The two hardest words for a politician to say: “I’m sorry.”

Sen. John Walsh, D-Mont., provided fresh evidence of that fact this past week after a New York Times report that he had plagiarized large portions of a research paper he wrote while a student at the U.S. Army War College.

Wrote Jonathan Martin, who broke the news:

“Most strikingly, the six recommendations Mr. Walsh laid out at the conclusion of his 14-page paper, titled ‘The Case for Democracy as a Long Term National Strategy,’ are taken nearly word-for-word without attribution from a Carnegie Endowment for International Peace document on the same topic.”

Pretty clear-cut, no?

What you might have expected Walsh to do was simply apologize. After all, plagiarism typically amounts these days to a venial sin in politics; Sen. Rand Paul, R-Ky., survived plagiarism accusations recently, while Sen. Scott Brown, R-Mass., weathered them in 2011.

But that’s not what Walsh, who is trailing his GOP opponent in polls leading up to November’s midterm election, decided to do. Rather than just apologize and move on, his campaign chose to savage the story as the work of Republican opposition researchers – um, would that make it not true? – and give a number of excuses for why Walsh did what he did.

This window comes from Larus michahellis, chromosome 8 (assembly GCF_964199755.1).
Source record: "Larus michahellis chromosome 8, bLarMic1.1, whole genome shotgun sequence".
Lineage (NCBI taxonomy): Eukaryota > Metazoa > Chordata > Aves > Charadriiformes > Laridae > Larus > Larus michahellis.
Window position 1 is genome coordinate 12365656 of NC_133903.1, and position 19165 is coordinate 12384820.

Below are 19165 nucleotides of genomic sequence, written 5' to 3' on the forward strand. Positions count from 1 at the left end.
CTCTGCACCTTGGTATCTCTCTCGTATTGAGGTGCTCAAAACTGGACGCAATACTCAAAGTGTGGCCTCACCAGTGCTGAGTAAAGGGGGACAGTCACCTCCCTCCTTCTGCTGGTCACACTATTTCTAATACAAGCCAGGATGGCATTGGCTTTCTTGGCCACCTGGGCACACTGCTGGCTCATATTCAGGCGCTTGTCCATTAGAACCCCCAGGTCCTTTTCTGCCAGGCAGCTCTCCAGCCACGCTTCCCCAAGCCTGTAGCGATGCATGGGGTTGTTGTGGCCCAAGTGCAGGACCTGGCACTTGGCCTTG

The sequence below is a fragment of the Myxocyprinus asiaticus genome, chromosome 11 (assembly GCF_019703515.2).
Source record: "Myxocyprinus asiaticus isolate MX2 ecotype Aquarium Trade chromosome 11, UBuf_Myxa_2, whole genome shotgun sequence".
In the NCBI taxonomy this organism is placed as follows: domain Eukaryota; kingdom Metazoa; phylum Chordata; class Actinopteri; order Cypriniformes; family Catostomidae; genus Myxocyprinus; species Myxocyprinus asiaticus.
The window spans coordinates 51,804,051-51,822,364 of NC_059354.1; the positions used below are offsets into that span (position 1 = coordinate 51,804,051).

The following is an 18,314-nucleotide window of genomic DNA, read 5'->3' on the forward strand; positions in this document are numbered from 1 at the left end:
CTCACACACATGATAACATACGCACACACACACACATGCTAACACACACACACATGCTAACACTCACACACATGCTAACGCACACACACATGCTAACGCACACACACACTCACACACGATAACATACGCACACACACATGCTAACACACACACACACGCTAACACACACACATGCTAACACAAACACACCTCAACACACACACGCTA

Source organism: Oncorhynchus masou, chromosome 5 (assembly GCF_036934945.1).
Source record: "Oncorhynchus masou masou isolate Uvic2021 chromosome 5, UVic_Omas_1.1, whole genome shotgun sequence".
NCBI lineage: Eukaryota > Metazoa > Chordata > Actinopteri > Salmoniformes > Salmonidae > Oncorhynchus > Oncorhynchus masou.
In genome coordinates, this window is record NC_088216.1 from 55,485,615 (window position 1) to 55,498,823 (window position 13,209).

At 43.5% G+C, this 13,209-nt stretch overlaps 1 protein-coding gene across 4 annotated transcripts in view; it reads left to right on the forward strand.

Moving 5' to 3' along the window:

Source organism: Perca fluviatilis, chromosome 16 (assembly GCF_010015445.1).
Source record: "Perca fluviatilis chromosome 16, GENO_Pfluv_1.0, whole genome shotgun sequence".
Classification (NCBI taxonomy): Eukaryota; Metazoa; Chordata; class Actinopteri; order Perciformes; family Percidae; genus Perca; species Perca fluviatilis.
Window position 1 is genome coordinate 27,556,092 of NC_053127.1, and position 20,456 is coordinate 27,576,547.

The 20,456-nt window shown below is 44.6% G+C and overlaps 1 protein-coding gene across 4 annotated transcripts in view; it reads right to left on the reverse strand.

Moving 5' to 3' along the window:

In an interview with the Associated Press on Wednesday, Walsh sort of blamed post-traumatic stress disorder from his service in Iraq. “My head was not in a place very conducive to a classroom and an academic environment,” he said. Which, of course, raises the question: Why didn’t he simply ask for a leave rather than plagiarize? And in a Thursday statement, the campaign called the issue an “unintentional mistake.”

John Walsh, for making excuses when you should have been apologizing, you had the worst week in Washington. Congrats, or something.

Chris Cillizza covers the White House for The Washington Post and writes The Fix, its politics blog.

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